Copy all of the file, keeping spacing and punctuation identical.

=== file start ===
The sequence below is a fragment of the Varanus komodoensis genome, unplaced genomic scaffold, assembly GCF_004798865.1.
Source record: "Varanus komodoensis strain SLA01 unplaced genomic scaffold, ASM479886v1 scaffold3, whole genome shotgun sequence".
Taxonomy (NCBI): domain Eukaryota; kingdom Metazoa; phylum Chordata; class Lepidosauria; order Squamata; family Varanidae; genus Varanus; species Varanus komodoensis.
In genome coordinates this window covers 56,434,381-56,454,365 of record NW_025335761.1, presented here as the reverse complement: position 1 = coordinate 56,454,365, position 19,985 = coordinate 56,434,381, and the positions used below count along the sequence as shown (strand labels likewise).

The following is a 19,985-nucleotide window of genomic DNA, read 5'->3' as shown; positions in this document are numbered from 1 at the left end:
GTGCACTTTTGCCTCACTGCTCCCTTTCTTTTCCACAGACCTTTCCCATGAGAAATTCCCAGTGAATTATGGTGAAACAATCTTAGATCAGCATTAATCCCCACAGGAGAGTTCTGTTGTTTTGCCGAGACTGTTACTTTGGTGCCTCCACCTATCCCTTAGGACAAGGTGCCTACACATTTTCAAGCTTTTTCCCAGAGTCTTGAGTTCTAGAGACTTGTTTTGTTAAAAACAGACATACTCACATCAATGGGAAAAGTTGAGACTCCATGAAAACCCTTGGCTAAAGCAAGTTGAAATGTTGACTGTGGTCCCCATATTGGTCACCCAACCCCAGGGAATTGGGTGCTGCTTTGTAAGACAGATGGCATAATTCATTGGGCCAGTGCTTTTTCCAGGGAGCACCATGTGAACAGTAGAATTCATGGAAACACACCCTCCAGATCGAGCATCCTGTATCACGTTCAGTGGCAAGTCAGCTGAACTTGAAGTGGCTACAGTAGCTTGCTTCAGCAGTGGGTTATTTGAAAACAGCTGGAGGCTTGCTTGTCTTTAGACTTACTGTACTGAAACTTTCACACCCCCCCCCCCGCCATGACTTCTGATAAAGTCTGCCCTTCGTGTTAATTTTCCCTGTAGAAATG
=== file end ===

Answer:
The sequence below is a fragment of the Varanus komodoensis genome, unplaced genomic scaffold, assembly GCF_004798865.1.
Source record: "Varanus komodoensis strain SLA01 unplaced genomic scaffold, ASM479886v1 scaffold3, whole genome shotgun sequence".
Taxonomy (NCBI): domain Eukaryota; kingdom Metazoa; phylum Chordata; class Lepidosauria; order Squamata; family Varanidae; genus Varanus; species Varanus komodoensis.
In genome coordinates this window covers 56,434,381-56,454,365 of record NW_025335761.1, presented here as the reverse complement: position 1 = coordinate 56,454,365, position 19,985 = coordinate 56,434,381, and the positions used below count along the sequence as shown (strand labels likewise).

The following is a 19,985-nucleotide window of genomic DNA, read 5'->3' as shown; positions in this document are numbered from 1 at the left end:
GTGCACTTTTGCCTCACTGCTCCCTTTCTTTTCCACAGACCTTTCCCATGAGAAATTCCCAGTGAATTATGGTGAAACAATCTTAGATCAGCATTAATCCCCACAGGAGAGTTCTGTTGTTTTGCCGAGACTGTTACTTTGGTGCCTCCACCTATCCCTTAGGACAAGGTGCCTACACATTTTCAAGCTTTTTCCCAGAGTCTTGAGTTCTAGAGACTTGTTTTGTTAAAAACAGACATACTCACATCAATGGGAAAAGTTGAGACTCCATGAAAACCCTTGGCTAAAGCAAGTTGAAATGTTGACTGTGGTCCCCATATTGGTCACCCAACCCCAGGGAATTGGGTGCTGCTTTGTAAGACAGATGGCATAATTCATTGGGCCAGTGCTTTTTCCAGGGAGCACCATGTGAACAGTAGAATTCATGGAAACACACCCTCCAGATCGAGCATCCTGTATCACGTTCAGTGGCAAGTCAGCTGAACTTGAAGTGGCTACAGTAGCTTGCTTCAGCAGTGGGTTATTTGAAAACAGCTGGAGGCTTGCTTGTCTTTAGACTTACTGTACTGAAACTTTCACACCCCCCCCCCCGCCATGACTTCTGATAAAGTCTGCCCTTCGTGTTAATTTTCCCTGTAGAAATG